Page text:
| SAN JOSE, Calif.
SAN JOSE, Calif. Nov 15 A top Apple Inc
executive testified on Friday that Samsung Electronics
Co Ltd undermined his company's marketing efforts,
reputation and business by selling devices that copied the
iPhone and iPad.
Apple marketing chief Phil Schiller appeared as a witness
during a damages retrial between the two companies in a San
Jose, California, federal court. Schiller also denied that Apple
launched the iPad mini as a response to competition in the
tablet market, saying Apple was merely trying to make a better
"Its much harder to create demand and people question our
innovation and design skills like people never used to,"
Schiller said, adding that Samsung, "weakened the world view of
Apple as this great designer and innovator."
Apple and Samsung are engaged in global litigation over each
other's patents. Last year, Apple was awarded over $1 billion
after it convinced a jury Samsung copied iPhone features, such
as using fingers to pinch and zoom on the screen, along with
design touches such as the phone's flat, black glass screen.
However, in March U.S. District Judge Lucy Koh ordered a
retrial on about $400 million in damages, ruling that the
previous jury made some errors in its calculations. Samsung
manufactures phones that use the Android operating system, which
is developed by Google Inc.
Apple argued Samsung should pay $379.8 million for violating
five patents on the iPhone. Samsung said Samsung should only
have to pay about $52.7 million.
Part of Apple's argument to recover lost profits is that
Samsung customers would have bought iPhones had Samsung phones
not incorporated Apple's patented features.
Samsung copied, "many attributes of Apple's products; its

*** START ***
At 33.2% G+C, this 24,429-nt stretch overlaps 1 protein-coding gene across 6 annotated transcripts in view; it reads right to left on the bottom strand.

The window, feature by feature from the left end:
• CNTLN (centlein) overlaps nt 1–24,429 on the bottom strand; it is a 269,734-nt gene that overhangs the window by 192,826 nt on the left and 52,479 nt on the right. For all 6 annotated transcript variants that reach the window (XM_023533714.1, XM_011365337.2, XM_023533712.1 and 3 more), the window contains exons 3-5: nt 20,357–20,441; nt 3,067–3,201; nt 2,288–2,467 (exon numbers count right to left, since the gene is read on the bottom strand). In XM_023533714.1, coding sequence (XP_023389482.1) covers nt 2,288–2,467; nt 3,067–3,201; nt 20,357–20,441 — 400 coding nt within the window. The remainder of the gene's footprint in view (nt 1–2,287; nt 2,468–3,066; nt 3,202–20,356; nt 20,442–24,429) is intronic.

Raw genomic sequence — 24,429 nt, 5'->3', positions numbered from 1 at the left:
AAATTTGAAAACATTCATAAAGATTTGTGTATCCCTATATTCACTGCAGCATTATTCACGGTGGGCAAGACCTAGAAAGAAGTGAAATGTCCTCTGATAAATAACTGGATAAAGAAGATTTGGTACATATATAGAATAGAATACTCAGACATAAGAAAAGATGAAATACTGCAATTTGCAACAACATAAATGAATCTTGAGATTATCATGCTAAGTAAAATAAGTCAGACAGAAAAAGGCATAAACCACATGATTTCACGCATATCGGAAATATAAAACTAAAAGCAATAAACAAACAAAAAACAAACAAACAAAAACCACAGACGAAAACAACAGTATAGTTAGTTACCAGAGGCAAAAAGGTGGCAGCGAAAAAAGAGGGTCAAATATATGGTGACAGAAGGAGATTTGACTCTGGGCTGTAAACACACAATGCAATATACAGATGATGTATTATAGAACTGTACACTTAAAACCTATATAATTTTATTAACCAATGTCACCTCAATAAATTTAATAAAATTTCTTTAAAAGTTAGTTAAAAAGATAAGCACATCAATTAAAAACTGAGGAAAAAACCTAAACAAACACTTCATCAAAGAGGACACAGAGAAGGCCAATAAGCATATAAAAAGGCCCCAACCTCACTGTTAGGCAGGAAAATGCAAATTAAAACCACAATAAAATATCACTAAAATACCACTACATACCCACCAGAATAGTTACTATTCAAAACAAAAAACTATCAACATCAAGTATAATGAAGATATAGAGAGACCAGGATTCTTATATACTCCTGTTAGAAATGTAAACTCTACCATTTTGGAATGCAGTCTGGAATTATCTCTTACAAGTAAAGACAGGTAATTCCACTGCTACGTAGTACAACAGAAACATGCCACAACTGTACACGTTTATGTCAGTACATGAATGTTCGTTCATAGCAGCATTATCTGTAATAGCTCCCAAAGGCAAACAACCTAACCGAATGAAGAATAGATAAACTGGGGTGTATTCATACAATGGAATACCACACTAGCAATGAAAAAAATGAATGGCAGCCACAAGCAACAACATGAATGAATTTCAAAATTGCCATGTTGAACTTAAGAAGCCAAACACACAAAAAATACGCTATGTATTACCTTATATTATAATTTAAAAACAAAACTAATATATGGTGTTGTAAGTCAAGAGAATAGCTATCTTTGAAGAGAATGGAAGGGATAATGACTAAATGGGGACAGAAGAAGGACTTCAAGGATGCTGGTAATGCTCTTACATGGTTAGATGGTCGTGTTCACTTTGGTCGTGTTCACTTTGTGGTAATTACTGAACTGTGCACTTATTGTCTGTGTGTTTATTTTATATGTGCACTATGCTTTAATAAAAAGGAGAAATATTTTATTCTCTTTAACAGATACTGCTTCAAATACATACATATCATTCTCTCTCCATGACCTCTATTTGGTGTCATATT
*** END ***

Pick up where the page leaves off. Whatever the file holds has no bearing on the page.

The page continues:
designs and features ... the very essence of what Apple is
about," Schiller told the jury. "If we don't have that, we don't
have Apple's business."
Schiller has led Apple's marketing efforts since the iPhone
was launched in 2007. He touted the pioneering design and
"ease-of-use" of Apple's products before the six woman, two man
Under cross-examination, Samsung attorney William Price
tried to push Schiller to concede that Apple was not the first
to create an attractive and easy-to-use phone.
"Apple doesn't own a patent on a product being beautiful or
sexy, isn't that correct?" Price asked.
"The industry does tend to follow trends of products that are
doing well," Schiller said.
Price also tried to get Schiller to admit that Apple
followed Samsung's lead in introducing smaller tablets by
offering its iPad mini. But Schiller said the introduction of
the mini "had nothing to do with competition."
"We were simply trying to make our product better," Schiller
Schiller was the last of Apple's six witnesses. Samsung is
expected to begin presenting witnesses on Friday, and Koh has
set closing arguments for Tuesday.
The case is Apple Inc v. Samsung Electronics Co Ltd, U.S.
District Court for the Northern District of California, No.